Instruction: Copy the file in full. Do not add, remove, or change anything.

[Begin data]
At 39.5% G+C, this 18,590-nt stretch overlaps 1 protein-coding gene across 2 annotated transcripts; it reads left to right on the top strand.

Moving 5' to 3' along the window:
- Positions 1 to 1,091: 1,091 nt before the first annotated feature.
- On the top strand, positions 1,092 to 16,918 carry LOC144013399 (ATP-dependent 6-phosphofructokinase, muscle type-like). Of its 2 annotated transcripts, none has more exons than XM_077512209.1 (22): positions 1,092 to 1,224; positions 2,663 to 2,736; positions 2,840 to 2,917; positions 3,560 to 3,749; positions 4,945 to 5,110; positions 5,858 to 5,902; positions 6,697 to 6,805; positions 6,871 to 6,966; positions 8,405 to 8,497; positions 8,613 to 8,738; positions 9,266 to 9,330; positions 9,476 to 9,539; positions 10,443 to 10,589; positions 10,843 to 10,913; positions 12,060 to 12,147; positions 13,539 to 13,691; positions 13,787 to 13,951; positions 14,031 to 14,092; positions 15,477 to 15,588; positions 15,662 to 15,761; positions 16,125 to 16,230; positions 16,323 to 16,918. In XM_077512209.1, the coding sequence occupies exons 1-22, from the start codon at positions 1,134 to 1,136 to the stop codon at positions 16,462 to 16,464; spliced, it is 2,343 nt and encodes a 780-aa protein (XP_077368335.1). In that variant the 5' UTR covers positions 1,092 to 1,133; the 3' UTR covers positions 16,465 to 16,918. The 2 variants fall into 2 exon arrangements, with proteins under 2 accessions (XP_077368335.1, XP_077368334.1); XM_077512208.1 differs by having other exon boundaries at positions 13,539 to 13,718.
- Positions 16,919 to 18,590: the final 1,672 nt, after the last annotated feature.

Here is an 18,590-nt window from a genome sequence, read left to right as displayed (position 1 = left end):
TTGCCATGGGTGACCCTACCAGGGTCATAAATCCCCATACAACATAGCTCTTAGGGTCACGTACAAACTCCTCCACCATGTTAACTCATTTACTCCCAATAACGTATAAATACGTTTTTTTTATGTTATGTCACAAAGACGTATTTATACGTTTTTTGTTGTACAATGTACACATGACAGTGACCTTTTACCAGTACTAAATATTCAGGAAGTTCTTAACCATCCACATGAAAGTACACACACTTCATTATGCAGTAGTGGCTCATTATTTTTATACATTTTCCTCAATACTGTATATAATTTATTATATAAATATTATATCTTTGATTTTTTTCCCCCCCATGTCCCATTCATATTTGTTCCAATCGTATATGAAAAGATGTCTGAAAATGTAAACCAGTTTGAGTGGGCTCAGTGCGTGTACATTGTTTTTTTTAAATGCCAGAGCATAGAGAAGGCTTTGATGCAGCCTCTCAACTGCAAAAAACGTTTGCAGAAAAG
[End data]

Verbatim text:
At 39.5% G+C, this 18,590-nt stretch overlaps 1 protein-coding gene across 2 annotated transcripts; it reads left to right on the top strand.

Moving 5' to 3' along the window:
- Positions 1 to 1,091: 1,091 nt before the first annotated feature.
- On the top strand, positions 1,092 to 16,918 carry LOC144013399 (ATP-dependent 6-phosphofructokinase, muscle type-like). Of its 2 annotated transcripts, none has more exons than XM_077512209.1 (22): positions 1,092 to 1,224; positions 2,663 to 2,736; positions 2,840 to 2,917; positions 3,560 to 3,749; positions 4,945 to 5,110; positions 5,858 to 5,902; positions 6,697 to 6,805; positions 6,871 to 6,966; positions 8,405 to 8,497; positions 8,613 to 8,738; positions 9,266 to 9,330; positions 9,476 to 9,539; positions 10,443 to 10,589; positions 10,843 to 10,913; positions 12,060 to 12,147; positions 13,539 to 13,691; positions 13,787 to 13,951; positions 14,031 to 14,092; positions 15,477 to 15,588; positions 15,662 to 15,761; positions 16,125 to 16,230; positions 16,323 to 16,918. In XM_077512209.1, the coding sequence occupies exons 1-22, from the start codon at positions 1,134 to 1,136 to the stop codon at positions 16,462 to 16,464; spliced, it is 2,343 nt and encodes a 780-aa protein (XP_077368335.1). In that variant the 5' UTR covers positions 1,092 to 1,133; the 3' UTR covers positions 16,465 to 16,918. The 2 variants fall into 2 exon arrangements, with proteins under 2 accessions (XP_077368335.1, XP_077368334.1); XM_077512208.1 differs by having other exon boundaries at positions 13,539 to 13,718.
- Positions 16,919 to 18,590: the final 1,672 nt, after the last annotated feature.

Here is an 18,590-nt window from a genome sequence, read left to right as displayed (position 1 = left end):
TTGCCATGGGTGACCCTACCAGGGTCATAAATCCCCATACAACATAGCTCTTAGGGTCACGTACAAACTCCTCCACCATGTTAACTCATTTACTCCCAATAACGTATAAATACGTTTTTTTTATGTTATGTCACAAAGACGTATTTATACGTTTTTTGTTGTACAATGTACACATGACAGTGACCTTTTACCAGTACTAAATATTCAGGAAGTTCTTAACCATCCACATGAAAGTACACACACTTCATTATGCAGTAGTGGCTCATTATTTTTATACATTTTCCTCAATACTGTATATAATTTATTATATAAATATTATATCTTTGATTTTTTTCCCCCCCATGTCCCATTCATATTTGTTCCAATCGTATATGAAAAGATGTCTGAAAATGTAAACCAGTTTGAGTGGGCTCAGTGCGTGTACATTGTTTTTTTTAAATGCCAGAGCATAGAGAAGGCTTTGATGCAGCCTCTCAACTGCAAAAAACGTTTGCAGAAAAG